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Spending the opener with the second all-woman staff at an Illinois deer check station

Perspectives and encouragemens came from the McHenry County check station on opening day of Illinois’ firearm deer season.

Autumn Sellek, 10, watched intently as wildlife biologist Stefanie Fitzsimons sampled a deer brought to the McHenry County check station on Nov. 22, opening day of Illinois’ firearm deer season.
Dale Bowman

Autumn Sellek edged closer as wildlife biologist Stefanie Fitzsimons cut a deer’s neck to gather a sample to test for chronic wasting disease.

“If this isn’t grossing you out, you should be a biologist,’’ Fitzsimons said.

She meant it.

Hunters had a down year in Illinois’ first firearm deer season (Nov. 22-24), taking only 50,173 deer compared to 58,836 in the first season of 2018.

On opening days, I visit check stations. In the 17 counties with positive results for CWD, successful hunters need to bring their deer to check stations during the two firearm seasons.

This year, I went to the McHenry County station, headquartered out of a federal government surplus trailer at McHenry Dam Day Use Area. With WLS-FM rocking the background, Fitzsimons (McHenry, Kane and Lake counties) and wildlife biologist Emma Trone (Macoupin, Christian, Fayette, Montgomery and Bond counties) staffed it.

“Not very big in here, but it’s home for three days,’’ Fitzsimons said.

It was the first all-woman check station I had seen. Fitzsimons said last year she and Nicky Strahl, the hunting heritage biologist for northern Illinois, were the first all-women crew that she knew.

When Fitzsimons started in 2014, she was the lone female wildlife biologist. Then Strahl came along. Next was Megan Dassow of Gibson City. Trone started in January and Beth Weber started recently at Savanna.

Procedure at two-person check stations is standard: one is the cutter, the other collects data.

The cutter does the gross work. If a hunter gives permission, a sample is taken. The neck is slit so the cutter can access the brain stem and lymph nodes, which are extracted with tweezers and put in numbered Formalin specimen containers to be sent to the University of Illinois for testing.

The cutter also cuts off a chunk of tongue (at least one inch) for DNA testing. Fitzsimons said the meatiest portion is important because the center is best for DNA.

The cutter also ages the deer by checking the teeth (baby teeth, emerging teeth, tooth wear). The oldest deer checked in at McHenry on opening day was a 4½-year-old buck shot by Don Ellis.

Wildlife biologists Stefanie Fitzsimons (back) and Emma Trone (right) check in a deer at the McHenry County check station on opening day of Illinois’ firearm deer season.
Dale Bowman

Fitzsimons was the cutter, Trone the date collector.

“She was one of our sharpshooters last winter, so she knows procedure,’’ Fitzsimons said. “So I am having her do data. If you don’t do the data correctly, Paul Shelton gets real mad at you.’’

Shelton was the long-time deer biologist and is now the wildlife programs section manager.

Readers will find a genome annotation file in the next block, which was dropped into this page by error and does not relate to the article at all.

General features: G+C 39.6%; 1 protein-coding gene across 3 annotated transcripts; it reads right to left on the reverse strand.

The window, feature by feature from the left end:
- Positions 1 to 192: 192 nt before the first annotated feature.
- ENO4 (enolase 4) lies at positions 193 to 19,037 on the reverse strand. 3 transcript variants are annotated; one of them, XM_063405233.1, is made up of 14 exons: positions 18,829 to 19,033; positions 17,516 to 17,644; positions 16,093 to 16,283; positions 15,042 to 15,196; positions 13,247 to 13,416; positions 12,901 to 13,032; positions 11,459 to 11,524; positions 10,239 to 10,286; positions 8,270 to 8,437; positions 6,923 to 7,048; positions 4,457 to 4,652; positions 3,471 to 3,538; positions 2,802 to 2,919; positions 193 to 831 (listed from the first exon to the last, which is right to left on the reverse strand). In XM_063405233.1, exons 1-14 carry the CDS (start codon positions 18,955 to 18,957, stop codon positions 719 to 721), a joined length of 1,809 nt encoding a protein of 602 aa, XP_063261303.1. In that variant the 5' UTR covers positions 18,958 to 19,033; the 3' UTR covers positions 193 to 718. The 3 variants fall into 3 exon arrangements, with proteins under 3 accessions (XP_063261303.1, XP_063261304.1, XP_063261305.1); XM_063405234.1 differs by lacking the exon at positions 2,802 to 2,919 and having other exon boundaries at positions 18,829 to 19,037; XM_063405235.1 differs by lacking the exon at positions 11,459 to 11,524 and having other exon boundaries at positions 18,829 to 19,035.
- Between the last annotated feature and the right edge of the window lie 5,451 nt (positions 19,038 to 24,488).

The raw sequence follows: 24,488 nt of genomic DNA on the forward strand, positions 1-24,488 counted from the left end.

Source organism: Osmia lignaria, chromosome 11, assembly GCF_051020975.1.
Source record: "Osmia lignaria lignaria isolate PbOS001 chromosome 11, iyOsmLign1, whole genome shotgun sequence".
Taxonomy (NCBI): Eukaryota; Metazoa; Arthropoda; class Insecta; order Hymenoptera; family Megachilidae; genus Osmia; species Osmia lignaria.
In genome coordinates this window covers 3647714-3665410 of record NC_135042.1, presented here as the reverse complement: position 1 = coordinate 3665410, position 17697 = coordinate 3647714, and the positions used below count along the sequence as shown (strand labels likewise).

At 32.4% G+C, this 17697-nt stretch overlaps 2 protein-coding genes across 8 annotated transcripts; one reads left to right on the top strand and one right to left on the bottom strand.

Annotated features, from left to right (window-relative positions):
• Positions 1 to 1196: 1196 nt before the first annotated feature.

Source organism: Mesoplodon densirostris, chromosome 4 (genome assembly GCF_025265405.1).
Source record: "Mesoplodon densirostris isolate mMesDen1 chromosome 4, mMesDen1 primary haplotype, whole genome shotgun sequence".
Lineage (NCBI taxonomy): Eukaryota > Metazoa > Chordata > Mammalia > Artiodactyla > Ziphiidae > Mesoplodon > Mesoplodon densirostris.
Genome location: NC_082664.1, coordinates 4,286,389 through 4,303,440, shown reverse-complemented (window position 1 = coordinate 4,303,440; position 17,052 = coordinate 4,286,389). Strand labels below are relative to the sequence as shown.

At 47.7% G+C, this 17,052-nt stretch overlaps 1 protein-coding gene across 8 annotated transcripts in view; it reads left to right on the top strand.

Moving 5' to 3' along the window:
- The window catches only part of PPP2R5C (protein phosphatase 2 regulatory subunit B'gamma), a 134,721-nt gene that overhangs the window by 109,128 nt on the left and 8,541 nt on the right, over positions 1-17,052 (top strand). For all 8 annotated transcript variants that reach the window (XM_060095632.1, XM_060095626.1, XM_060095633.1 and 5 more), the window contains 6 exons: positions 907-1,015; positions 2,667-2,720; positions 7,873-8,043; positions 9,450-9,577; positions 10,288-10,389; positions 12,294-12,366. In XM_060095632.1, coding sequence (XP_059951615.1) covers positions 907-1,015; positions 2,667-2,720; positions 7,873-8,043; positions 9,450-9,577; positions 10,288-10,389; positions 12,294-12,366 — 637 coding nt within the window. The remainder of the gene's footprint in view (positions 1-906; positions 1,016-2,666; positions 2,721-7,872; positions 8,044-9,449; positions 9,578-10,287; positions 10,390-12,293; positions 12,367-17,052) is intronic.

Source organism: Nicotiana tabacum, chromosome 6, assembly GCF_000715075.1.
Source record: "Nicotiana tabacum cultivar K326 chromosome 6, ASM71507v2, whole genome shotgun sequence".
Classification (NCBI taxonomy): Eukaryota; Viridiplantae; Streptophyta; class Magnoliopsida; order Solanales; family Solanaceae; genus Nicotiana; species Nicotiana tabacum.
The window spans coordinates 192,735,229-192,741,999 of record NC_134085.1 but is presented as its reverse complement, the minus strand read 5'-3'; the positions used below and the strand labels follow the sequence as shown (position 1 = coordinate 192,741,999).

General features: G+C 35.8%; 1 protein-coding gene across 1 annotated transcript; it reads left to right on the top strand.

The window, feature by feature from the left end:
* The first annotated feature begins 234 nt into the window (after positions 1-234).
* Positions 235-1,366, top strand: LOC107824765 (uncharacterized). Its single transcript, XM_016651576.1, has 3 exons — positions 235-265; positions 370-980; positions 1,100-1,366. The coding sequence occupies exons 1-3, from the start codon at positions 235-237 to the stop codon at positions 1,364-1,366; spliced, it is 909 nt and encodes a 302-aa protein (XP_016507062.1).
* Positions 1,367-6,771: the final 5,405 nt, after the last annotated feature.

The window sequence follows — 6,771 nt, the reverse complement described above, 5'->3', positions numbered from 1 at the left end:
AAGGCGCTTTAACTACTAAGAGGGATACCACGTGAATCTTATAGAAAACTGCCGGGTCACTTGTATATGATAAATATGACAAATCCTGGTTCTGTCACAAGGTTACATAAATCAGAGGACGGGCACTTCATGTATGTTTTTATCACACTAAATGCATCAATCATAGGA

The data collector gives successful hunters their deer pin, asks what type of firearm was used, obtains a phone number, asks if any bobcats, turkeys or wild hogs were observed and for the location of the kill on a map, if a sample is taken.

Only one hunter refused to give a sample.

“I feel like they are doing a better job of educating people,’’ Fitzsimons said.

She’s absolutely right. When I started monitoring check stations on opening day, the refusal percentage was much higher and angrier. People are learning how important Illinois’ management program is in containing CWD.

“I love this graphic,’’ Trone said pointing to the page taped to the trailer window showing how much lower the CWD rate is in Illinois compared to Wisconsin, which is rapidly approaching the point of no return in hot spots.

Trone has shown particular interest. She earned her Bachelor’s and Master’s degrees at Western Illinois. At the end of October, her thesis, “Differential gene expression in chronic wasting disease-positive white-tailed deer (Odocoileus virginianus),’’ was published in Ecology and Evolution.

Of the 35 deer checked in opening day, 26 were sampled. The five fawns brought in could not be sampled (tissue must be at least a year old to sample) and three deer being mounted were maybes on being tested after going to the taxidermist. Fitzsimons gave her contact information to the three hunters with mounts and noted that most processors/taxidermists would work on getting a sample.

It takes about eight weeks after samples are given in firearm seasons to determine if a deer had CWD.

“If you get a call from me, I am like the Grim Reaper,’’ Fitzsimons said.

Hunters with deer that test positive are encouraged not to eat the venison.

There’s a reason that it takes so long. One person, clinical professor Richard Fredrickson Jr., reads the tissue slides, so individual bias is avoided.

In the afternoon lull, Fitzsimons loaded an Instapot — Freddie Mercury and David Bowie “Under Pressure” decorating the sides — to make “Beef Stew with Stuff Dumped into It.’’

The cooking made the trailer home.

Minutes before the 8 p.m. close, Jason Tibbs put the exclamation point on the day with a wide-spread 15-pointer, his buck of a lifetime.

Second firearm season opens Thursday and runs through Dec. 8.

For a breakdown of harvest in first season, go to